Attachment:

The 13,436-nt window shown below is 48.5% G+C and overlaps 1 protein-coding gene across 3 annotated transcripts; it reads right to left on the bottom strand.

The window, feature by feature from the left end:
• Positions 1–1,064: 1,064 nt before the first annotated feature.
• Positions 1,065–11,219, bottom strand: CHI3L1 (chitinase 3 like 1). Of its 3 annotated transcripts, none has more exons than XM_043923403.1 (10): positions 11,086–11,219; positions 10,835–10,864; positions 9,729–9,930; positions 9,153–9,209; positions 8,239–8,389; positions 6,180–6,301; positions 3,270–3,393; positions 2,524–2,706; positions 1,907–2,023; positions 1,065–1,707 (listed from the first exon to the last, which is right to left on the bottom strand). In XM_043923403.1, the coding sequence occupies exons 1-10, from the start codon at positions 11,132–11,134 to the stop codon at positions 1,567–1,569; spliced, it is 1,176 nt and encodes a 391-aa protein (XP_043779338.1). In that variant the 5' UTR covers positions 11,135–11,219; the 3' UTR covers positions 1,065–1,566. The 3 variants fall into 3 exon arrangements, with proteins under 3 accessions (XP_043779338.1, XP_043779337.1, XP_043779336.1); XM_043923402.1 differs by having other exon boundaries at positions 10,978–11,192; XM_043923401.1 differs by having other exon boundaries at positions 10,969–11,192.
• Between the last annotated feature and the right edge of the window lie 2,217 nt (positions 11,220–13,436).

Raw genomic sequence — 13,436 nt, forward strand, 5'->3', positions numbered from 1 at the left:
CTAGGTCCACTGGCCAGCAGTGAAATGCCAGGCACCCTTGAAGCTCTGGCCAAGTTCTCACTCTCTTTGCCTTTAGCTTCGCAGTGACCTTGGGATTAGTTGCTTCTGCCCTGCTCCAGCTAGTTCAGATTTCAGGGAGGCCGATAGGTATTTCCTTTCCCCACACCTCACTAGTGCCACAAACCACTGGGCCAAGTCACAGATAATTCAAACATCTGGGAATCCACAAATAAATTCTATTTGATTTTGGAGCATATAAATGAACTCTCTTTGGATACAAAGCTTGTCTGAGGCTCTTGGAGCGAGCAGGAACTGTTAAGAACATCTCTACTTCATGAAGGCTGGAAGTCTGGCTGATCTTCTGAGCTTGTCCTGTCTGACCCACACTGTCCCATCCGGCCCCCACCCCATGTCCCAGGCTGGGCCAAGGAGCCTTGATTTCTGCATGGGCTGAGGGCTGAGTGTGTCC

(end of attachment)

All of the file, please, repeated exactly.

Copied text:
The 13,436-nt window shown below is 48.5% G+C and overlaps 1 protein-coding gene across 3 annotated transcripts; it reads right to left on the bottom strand.

The window, feature by feature from the left end:
• Positions 1–1,064: 1,064 nt before the first annotated feature.
• Positions 1,065–11,219, bottom strand: CHI3L1 (chitinase 3 like 1). Of its 3 annotated transcripts, none has more exons than XM_043923403.1 (10): positions 11,086–11,219; positions 10,835–10,864; positions 9,729–9,930; positions 9,153–9,209; positions 8,239–8,389; positions 6,180–6,301; positions 3,270–3,393; positions 2,524–2,706; positions 1,907–2,023; positions 1,065–1,707 (listed from the first exon to the last, which is right to left on the bottom strand). In XM_043923403.1, the coding sequence occupies exons 1-10, from the start codon at positions 11,132–11,134 to the stop codon at positions 1,567–1,569; spliced, it is 1,176 nt and encodes a 391-aa protein (XP_043779338.1). In that variant the 5' UTR covers positions 11,135–11,219; the 3' UTR covers positions 1,065–1,566. The 3 variants fall into 3 exon arrangements, with proteins under 3 accessions (XP_043779338.1, XP_043779337.1, XP_043779336.1); XM_043923402.1 differs by having other exon boundaries at positions 10,978–11,192; XM_043923401.1 differs by having other exon boundaries at positions 10,969–11,192.
• Between the last annotated feature and the right edge of the window lie 2,217 nt (positions 11,220–13,436).

Raw genomic sequence — 13,436 nt, forward strand, 5'->3', positions numbered from 1 at the left:
CTAGGTCCACTGGCCAGCAGTGAAATGCCAGGCACCCTTGAAGCTCTGGCCAAGTTCTCACTCTCTTTGCCTTTAGCTTCGCAGTGACCTTGGGATTAGTTGCTTCTGCCCTGCTCCAGCTAGTTCAGATTTCAGGGAGGCCGATAGGTATTTCCTTTCCCCACACCTCACTAGTGCCACAAACCACTGGGCCAAGTCACAGATAATTCAAACATCTGGGAATCCACAAATAAATTCTATTTGATTTTGGAGCATATAAATGAACTCTCTTTGGATACAAAGCTTGTCTGAGGCTCTTGGAGCGAGCAGGAACTGTTAAGAACATCTCTACTTCATGAAGGCTGGAAGTCTGGCTGATCTTCTGAGCTTGTCCTGTCTGACCCACACTGTCCCATCCGGCCCCCACCCCATGTCCCAGGCTGGGCCAAGGAGCCTTGATTTCTGCATGGGCTGAGGGCTGAGTGTGTCC